Wednesday, 10 December 2014


Simply put, neurofundamentalism is the belief that brains are creators. Where traditional theists believe in an all powerful God, neurofundamentalists believe in all powerful brains. But where traditional theists struggle against scientific materialism, neurofundamentalists fully embrace science in the certain conviction that it will eventually be confirmed that brains create images, models and symbols. Whilst neurofundamentalists await revelation from the gods of neuroscience, they draw attention to their sacred neurological equivalent of the Turin shroud ("grid cells" and "place cells") and declare these as solemn proof of the capacity of brains to generate their own tools. Yes tools. For what are models and images if not tools? But neurofundamentalists go much further than this. Not only do they claim that brains construct models and images, but according to neurofundamentalists, they also trade in some of the most sophisticated tools ever to have been devised by culture: symbols, signs and codes.

Like their traditional counterparts, neurofundamentalists come in various creeds, from idealists who are unshakeable in their conviction that everything we experience is a construct of the brain, to those of a more moderate persuasion who claim that brains only construct models if and when the need arises.

As preposterous as any of this may sound, it is a matter of demonstrable fact that neurofundamentalism is the current orthodoxy in the cognitive sciences and the philosophy of mind. The opponents of neurofundamentalism, on the other hand, are a small, fragmented and largely ignored minority. And like any reasonable people these thinkers also look to science and reason for evidence. Unlike neurofundamentalists though, they know that the search for what-was-never-there is a futile enterprise. In more than half a century of careful searching, not a single symbol has ever been found in any of the countless brains examined in this quest for the holy grail of neurofundamentalism.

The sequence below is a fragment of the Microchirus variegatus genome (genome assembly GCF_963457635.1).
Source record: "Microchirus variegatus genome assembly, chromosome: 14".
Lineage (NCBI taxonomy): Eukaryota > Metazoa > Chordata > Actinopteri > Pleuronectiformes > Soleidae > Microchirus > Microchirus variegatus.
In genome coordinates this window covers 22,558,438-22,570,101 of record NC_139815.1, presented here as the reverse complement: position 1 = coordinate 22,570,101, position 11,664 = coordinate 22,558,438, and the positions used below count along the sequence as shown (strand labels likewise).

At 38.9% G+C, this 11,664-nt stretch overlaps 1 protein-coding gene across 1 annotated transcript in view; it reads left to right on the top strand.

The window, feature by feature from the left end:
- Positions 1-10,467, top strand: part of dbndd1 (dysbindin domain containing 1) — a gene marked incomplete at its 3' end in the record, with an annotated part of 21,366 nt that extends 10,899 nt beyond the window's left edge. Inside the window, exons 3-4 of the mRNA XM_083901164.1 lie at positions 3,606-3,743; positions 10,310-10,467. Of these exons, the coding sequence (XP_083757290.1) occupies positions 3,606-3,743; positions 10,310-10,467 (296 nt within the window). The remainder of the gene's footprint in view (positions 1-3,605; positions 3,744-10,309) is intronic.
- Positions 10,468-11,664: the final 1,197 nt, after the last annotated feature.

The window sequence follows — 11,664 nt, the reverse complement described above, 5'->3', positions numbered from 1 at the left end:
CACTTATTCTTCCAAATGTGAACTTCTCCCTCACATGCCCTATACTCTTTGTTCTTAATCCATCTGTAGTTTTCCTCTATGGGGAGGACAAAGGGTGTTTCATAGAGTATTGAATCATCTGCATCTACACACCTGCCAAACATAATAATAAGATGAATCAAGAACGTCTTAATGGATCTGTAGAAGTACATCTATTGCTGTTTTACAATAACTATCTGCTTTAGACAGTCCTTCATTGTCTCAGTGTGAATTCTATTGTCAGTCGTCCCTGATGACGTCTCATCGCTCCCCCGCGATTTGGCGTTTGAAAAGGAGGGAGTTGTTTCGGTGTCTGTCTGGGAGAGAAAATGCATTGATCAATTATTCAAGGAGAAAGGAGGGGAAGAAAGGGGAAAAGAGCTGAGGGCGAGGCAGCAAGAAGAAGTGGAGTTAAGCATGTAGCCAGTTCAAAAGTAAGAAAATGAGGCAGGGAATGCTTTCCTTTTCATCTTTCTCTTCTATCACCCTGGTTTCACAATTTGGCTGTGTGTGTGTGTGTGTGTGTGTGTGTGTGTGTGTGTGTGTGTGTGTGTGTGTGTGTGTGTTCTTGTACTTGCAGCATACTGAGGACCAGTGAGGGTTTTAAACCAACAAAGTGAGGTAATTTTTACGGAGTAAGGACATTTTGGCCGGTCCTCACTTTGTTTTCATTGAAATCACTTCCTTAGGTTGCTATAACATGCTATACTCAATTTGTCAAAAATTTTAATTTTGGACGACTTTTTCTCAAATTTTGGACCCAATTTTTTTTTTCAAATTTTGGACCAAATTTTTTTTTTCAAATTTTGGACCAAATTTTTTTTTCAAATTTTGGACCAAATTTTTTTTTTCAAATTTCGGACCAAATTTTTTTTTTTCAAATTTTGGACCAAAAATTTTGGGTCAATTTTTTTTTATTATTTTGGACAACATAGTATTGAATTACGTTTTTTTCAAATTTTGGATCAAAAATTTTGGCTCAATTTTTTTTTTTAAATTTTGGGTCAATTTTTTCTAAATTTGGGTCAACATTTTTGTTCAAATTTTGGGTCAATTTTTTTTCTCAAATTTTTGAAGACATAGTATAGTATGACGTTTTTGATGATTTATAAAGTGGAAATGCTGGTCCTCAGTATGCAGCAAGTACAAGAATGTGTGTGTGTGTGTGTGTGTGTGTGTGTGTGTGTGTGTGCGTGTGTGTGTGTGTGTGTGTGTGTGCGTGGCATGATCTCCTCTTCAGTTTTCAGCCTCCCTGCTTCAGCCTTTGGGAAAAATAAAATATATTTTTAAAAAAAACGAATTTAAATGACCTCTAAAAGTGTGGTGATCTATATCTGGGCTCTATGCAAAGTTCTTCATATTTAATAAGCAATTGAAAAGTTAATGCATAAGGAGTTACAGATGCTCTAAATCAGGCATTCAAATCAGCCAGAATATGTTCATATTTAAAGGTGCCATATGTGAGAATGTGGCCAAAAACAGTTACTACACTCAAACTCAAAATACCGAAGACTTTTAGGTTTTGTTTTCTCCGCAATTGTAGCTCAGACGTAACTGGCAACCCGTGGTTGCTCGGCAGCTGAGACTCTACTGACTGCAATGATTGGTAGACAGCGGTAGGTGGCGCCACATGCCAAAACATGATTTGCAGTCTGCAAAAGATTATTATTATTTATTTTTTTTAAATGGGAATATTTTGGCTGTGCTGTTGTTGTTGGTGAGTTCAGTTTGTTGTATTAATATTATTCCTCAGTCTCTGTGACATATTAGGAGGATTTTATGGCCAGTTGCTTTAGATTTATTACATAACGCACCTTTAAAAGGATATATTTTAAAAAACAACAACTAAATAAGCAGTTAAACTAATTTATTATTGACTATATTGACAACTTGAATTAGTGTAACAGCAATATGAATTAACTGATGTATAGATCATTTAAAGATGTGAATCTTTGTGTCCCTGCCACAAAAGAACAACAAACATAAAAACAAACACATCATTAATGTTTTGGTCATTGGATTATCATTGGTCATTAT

It should be perfectly obvious that tool-use only evolves where intelligent agents are surrounded by raw materials and are fully embedded within fluctuating and often hostile environments populated by other intelligent competing organisms. Brains are not agents, their environment is relatively stable, they have no access to raw materials and they are in no direct competition with other intelligent organisms. There is no way in the world that brains are capable of constructing models, forming images or of generating and encoding symbols. These are the exclusive products and techniques of cultural evolution, not biological evolution. The necessary evolutionary antecedents of culture are completely different from those of biology. 

Whenever a theory assumes that biology can do what culture has become capable of doing under very different circumstances we should be on our guard because it is very likely that a vital distinction has been missed. Let's hope that neurofundamentalism is not as tenacious as its more traditional equivalents.


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